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“Tub Tantrums: Working Through My Daughter’s SPD During Bath Time”

How to give kids with ADHD and sensory integration control, or the illusion of control, to avoid blow-ups.

My daughter Jasmine has always hated bath time—hated it. If the water’s too hot, too cold, too low, too high—it doesn’t matter—she screams her head off. The tub fills with tears, sweat, saliva, and snot as she goes on and on, and can’t be comforted.

“Use your words and tell Daddy, too hot or too cold,” I say. But she’s too worked up and can’t talk. What’s especially tricky is that she doesn’t pitch holy heck every time. Sometimes she has a great time. She laughs when I make jokes or give little tickles when I scrub her feet, so she catches me off guard when she flips out. Occasionally, I can calm her down, and we’re able to finish the bath without incident. Other times, I get stressed and it snowballs from there.

Once when I was using the shower hose to rinse the shampoo out of her hair, and she was mid-fit, she reached out her hand and asked, “Can I do it?” I thought, I’ll try anything. I said sure and handed her the nozzle. She put the water stream up to her head, and instantly stopped sobbing. “Look, Daddy! I doing it!” The next bath time, she immediately asked if she could hold the shower nozzle. “It so fun,” she said. So I handed her the nozzle and bath time was a breeze.

Jasmine’s older brothers have been diagnosed with sensory integration and ADHD. They never hated bath time, but when Jasmine started to show other signs of these two issues, Laurie and I realized her issue could be sensory integration. We noticed she wasn’t pitching fits out of defiance. The sensation of water that was either too hot or too cold, or the force of the water stream, was causing neurological overstimulation. This led to the “hyper” in her ADHD kicking in, raising everyone’s blood to the point of no return. It explains why she never fusses when we use the soapy sponge, dry her off, or rub lotion on her after the bath. In fact, she looks forward to these. She asks me to squeeze her tight in the towel, and brings me the bottle of lotion and reminds me, “Daddy, you have to do lotion now.”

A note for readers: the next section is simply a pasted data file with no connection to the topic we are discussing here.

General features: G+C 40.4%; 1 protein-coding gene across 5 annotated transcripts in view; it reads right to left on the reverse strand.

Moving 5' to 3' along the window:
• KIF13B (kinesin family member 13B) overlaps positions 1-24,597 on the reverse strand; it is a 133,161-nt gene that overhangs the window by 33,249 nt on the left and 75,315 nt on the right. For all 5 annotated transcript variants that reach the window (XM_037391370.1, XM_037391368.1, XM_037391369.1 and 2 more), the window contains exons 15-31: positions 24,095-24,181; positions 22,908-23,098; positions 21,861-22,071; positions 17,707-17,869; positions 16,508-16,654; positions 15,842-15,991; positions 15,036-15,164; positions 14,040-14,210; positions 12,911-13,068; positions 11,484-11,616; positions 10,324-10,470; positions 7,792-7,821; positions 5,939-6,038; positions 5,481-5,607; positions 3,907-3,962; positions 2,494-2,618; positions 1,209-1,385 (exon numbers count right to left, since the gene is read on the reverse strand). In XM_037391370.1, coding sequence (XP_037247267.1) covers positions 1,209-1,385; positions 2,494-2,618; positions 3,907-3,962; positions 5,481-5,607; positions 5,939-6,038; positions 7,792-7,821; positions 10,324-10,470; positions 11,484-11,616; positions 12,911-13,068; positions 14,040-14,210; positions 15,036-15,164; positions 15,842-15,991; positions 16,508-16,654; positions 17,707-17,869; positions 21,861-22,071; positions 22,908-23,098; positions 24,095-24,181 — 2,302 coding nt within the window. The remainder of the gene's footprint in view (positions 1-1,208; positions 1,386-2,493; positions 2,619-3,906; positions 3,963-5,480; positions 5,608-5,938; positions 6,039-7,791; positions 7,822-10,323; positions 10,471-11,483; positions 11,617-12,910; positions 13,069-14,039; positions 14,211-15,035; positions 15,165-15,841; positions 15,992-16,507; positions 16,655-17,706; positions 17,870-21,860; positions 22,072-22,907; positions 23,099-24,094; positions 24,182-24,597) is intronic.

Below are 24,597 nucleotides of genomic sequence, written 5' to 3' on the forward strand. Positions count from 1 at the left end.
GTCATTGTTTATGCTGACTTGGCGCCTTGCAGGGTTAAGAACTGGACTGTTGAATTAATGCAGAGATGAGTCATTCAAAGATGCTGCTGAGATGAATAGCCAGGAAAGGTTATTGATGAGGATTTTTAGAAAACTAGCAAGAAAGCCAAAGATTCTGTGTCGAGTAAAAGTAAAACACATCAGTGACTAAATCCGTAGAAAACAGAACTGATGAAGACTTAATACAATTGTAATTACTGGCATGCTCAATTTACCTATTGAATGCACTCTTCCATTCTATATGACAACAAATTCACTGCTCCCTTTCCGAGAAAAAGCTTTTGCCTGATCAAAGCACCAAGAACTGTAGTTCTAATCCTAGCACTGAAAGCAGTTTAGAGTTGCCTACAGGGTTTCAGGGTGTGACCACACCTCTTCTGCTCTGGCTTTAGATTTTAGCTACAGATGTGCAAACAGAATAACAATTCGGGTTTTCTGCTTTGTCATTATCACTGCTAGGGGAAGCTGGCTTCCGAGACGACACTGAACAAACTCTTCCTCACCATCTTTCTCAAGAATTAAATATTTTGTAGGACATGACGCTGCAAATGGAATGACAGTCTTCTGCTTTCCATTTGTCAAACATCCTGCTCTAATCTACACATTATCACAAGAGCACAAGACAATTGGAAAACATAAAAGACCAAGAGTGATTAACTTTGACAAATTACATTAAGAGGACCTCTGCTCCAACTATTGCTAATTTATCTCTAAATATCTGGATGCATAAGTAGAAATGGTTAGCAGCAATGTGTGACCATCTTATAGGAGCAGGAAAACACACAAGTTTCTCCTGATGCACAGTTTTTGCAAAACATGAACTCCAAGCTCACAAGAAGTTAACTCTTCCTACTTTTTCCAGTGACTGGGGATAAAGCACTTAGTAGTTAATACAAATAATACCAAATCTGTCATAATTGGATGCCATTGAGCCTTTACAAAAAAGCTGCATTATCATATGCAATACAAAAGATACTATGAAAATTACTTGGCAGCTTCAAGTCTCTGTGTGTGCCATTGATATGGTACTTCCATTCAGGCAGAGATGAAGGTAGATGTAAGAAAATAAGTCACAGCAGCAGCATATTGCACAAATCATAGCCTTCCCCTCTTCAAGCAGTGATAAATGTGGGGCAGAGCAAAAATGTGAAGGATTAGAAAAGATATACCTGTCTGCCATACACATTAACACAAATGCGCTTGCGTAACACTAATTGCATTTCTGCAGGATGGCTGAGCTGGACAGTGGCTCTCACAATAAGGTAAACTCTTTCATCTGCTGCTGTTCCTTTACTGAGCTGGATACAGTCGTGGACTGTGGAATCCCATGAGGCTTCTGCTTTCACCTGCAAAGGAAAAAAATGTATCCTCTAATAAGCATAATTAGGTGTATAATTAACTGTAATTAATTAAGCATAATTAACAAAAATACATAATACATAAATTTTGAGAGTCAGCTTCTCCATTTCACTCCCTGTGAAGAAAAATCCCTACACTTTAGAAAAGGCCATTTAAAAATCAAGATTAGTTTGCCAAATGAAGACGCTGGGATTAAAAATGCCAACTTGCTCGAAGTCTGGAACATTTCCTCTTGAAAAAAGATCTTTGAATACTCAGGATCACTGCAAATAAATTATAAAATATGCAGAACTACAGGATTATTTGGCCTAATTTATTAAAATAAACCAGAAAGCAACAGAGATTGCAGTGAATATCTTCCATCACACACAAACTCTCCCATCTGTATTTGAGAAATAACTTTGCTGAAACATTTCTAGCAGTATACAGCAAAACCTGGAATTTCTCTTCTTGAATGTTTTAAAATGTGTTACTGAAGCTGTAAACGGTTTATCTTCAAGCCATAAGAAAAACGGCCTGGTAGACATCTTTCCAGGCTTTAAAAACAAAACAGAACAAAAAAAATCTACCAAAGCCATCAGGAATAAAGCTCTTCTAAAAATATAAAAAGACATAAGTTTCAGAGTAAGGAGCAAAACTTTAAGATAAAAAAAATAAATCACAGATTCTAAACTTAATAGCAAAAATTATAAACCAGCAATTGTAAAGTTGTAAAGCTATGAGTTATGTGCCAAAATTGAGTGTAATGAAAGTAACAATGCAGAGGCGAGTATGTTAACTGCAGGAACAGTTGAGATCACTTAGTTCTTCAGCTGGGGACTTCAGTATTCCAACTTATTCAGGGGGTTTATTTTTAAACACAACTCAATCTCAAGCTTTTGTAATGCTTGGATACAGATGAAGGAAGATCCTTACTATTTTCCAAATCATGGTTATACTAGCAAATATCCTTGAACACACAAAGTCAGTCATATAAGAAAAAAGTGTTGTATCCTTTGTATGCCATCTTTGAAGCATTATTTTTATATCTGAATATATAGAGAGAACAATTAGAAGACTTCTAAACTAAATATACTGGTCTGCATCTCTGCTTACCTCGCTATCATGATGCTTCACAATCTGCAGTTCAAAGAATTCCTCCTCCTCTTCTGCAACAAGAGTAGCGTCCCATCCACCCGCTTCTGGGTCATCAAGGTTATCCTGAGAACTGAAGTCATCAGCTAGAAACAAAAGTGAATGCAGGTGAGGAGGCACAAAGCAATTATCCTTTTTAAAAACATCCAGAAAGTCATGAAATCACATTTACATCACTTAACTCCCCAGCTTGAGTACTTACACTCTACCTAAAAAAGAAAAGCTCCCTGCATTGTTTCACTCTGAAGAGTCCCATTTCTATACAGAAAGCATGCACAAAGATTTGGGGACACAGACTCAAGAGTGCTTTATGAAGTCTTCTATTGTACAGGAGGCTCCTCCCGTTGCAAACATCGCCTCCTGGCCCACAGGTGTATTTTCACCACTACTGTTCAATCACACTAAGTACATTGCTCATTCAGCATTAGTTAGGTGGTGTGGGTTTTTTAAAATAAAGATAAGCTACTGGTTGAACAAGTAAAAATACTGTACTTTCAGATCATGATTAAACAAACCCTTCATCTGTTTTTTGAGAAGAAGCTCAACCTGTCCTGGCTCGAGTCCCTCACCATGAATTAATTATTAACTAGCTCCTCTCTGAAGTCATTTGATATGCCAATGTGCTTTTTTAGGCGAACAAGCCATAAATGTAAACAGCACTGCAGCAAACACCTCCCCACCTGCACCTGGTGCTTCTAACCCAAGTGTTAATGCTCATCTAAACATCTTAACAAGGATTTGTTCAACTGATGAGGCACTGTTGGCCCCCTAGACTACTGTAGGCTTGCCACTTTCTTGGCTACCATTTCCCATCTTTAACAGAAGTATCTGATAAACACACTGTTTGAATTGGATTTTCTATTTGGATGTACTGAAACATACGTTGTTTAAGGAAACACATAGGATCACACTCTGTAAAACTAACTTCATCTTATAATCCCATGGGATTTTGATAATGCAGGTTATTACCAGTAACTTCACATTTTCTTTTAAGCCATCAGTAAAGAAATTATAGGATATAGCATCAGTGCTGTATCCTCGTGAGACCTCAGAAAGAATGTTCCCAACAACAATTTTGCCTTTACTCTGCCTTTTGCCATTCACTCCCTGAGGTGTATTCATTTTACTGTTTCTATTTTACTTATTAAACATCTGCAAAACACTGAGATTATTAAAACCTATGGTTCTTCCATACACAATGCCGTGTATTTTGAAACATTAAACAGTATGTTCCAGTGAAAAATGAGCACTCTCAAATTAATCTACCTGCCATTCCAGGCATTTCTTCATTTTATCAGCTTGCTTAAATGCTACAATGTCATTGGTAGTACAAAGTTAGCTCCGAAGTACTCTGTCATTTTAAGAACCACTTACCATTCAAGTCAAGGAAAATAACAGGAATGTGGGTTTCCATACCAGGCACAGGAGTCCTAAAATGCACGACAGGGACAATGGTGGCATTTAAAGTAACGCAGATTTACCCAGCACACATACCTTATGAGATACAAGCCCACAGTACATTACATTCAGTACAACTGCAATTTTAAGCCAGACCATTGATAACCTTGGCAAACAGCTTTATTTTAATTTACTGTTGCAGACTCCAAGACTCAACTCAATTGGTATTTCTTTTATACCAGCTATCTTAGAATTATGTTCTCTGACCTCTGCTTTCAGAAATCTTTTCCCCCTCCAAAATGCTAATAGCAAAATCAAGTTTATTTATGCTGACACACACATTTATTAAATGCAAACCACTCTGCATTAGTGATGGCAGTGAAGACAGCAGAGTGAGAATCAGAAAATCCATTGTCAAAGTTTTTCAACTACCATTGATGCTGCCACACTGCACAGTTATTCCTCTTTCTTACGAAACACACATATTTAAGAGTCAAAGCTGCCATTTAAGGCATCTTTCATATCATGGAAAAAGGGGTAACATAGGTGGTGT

Through other trials and errors, we found additional tricks to make bath time easier:

  • Fill the bathtub with water first. The sound of water coming out of the faucet was too much stimulation for her. So we fill the tub with water, turn off the faucet, and bring her into the bathroom.
  • Make sure the bathroom is odor-free. She is overstimulated by some smells. If someone has used the bathroom and there’s a lingering odor, I make sure there’s air freshener on hand. Jasmine is particular about air fresheners as well, so we allow her to pick the scent when we go grocery shopping.
  • Clean the tub. Jasmine gets really worked up by messes in the tub. Even if it’s clearly her own hair, we have to remove all debris for her. Sometimes I wonder how she notices, but telling her to get over it only starts a fit.
  • Tag team. Laurie and I sometimes have to trade off on bath time. She does most of the hair prep for both girls, so I try to handle as many baths as possible. But sometimes I need a break and Laurie steps in.
  • Prepare for the post-bath period. If Jasmine gets cold or isn’t dried thoroughly, all heck can break loose. So I have a towel ready to go before draining the water. Then I lead her to her room and help get her clothes or bathrobe on. She hates the sensation of wet clothes, so it’s important that her hair is thoroughly dry and doesn’t drip onto her clean clothes.

As Jasmine has grown older, we’ve been able to give her more responsibility and her fits are less frequent. We’re working with her on doing her own shampoo and conditioner. She now looks forward to baths. So if we can just make it until she’s old enough to fix her own hair every day, we’ll be living the dream!

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